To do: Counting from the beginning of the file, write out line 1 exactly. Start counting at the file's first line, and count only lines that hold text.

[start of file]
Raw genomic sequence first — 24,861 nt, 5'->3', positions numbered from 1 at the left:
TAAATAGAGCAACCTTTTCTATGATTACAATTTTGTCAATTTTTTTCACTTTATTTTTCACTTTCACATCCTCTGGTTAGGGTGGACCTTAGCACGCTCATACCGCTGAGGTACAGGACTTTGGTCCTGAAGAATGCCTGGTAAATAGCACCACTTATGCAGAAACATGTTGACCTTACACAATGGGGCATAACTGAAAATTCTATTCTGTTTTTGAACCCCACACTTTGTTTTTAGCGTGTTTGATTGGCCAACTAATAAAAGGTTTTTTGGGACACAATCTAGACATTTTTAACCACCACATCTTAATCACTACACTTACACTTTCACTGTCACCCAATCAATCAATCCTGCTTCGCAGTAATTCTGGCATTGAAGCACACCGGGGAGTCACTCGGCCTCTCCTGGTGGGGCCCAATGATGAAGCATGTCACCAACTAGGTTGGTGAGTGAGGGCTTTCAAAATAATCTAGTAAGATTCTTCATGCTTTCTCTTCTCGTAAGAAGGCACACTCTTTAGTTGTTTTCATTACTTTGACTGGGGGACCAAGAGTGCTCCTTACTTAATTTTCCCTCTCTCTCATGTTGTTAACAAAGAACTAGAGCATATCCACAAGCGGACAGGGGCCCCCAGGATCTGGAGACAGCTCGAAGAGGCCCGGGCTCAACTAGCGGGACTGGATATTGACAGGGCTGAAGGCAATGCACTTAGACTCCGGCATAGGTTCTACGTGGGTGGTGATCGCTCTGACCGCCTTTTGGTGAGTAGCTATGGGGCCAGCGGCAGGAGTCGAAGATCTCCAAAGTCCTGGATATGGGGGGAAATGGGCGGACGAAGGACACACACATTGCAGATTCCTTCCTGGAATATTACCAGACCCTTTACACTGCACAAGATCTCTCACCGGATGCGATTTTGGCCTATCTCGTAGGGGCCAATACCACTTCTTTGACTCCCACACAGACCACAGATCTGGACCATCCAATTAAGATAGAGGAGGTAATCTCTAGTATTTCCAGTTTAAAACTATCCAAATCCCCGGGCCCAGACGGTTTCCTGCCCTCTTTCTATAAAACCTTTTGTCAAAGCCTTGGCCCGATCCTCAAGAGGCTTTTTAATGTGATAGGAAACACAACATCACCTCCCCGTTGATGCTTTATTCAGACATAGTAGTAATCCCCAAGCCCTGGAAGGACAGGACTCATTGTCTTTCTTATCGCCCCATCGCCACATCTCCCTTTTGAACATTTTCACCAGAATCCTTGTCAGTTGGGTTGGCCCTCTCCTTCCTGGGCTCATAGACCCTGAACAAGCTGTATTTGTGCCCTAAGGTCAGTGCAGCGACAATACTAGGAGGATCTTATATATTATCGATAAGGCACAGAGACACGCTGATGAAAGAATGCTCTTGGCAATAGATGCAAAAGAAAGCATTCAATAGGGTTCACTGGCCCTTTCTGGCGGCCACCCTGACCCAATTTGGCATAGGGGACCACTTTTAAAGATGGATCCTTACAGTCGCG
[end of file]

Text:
Raw genomic sequence first — 24,861 nt, 5'->3', positions numbered from 1 at the left: